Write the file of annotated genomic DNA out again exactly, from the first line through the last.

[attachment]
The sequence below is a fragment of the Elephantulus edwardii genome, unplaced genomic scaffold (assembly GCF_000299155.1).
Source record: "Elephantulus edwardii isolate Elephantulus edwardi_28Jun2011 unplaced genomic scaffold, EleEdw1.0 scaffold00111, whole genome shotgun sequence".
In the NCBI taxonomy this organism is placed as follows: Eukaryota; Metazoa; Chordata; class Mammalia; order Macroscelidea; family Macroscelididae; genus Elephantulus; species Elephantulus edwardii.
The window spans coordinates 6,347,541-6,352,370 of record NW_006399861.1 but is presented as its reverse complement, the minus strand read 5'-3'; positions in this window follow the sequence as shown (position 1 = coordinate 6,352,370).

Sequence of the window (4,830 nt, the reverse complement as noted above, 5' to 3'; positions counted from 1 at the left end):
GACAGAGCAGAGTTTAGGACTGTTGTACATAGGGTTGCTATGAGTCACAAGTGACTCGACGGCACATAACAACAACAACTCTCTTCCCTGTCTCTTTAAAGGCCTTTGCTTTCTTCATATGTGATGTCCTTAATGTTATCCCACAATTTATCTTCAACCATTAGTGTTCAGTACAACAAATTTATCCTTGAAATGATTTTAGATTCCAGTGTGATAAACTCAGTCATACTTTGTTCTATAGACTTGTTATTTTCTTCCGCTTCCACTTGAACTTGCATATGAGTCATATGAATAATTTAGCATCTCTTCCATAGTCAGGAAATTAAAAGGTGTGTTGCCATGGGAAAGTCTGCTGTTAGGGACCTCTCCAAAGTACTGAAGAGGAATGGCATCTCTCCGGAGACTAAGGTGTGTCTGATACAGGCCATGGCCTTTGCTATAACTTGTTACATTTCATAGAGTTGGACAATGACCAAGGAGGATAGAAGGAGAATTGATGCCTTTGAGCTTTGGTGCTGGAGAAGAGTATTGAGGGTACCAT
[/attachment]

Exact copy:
The sequence below is a fragment of the Elephantulus edwardii genome, unplaced genomic scaffold (assembly GCF_000299155.1).
Source record: "Elephantulus edwardii isolate Elephantulus edwardi_28Jun2011 unplaced genomic scaffold, EleEdw1.0 scaffold00111, whole genome shotgun sequence".
In the NCBI taxonomy this organism is placed as follows: Eukaryota; Metazoa; Chordata; class Mammalia; order Macroscelidea; family Macroscelididae; genus Elephantulus; species Elephantulus edwardii.
The window spans coordinates 6,347,541-6,352,370 of record NW_006399861.1 but is presented as its reverse complement, the minus strand read 5'-3'; positions in this window follow the sequence as shown (position 1 = coordinate 6,352,370).

Sequence of the window (4,830 nt, the reverse complement as noted above, 5' to 3'; positions counted from 1 at the left end):
GACAGAGCAGAGTTTAGGACTGTTGTACATAGGGTTGCTATGAGTCACAAGTGACTCGACGGCACATAACAACAACAACTCTCTTCCCTGTCTCTTTAAAGGCCTTTGCTTTCTTCATATGTGATGTCCTTAATGTTATCCCACAATTTATCTTCAACCATTAGTGTTCAGTACAACAAATTTATCCTTGAAATGATTTTAGATTCCAGTGTGATAAACTCAGTCATACTTTGTTCTATAGACTTGTTATTTTCTTCCGCTTCCACTTGAACTTGCATATGAGTCATATGAATAATTTAGCATCTCTTCCATAGTCAGGAAATTAAAAGGTGTGTTGCCATGGGAAAGTCTGCTGTTAGGGACCTCTCCAAAGTACTGAAGAGGAATGGCATCTCTCCGGAGACTAAGGTGTGTCTGATACAGGCCATGGCCTTTGCTATAACTTGTTACATTTCATAGAGTTGGACAATGACCAAGGAGGATAGAAGGAGAATTGATGCCTTTGAGCTTTGGTGCTGGAGAAGAGTATTGAGGGTACCAT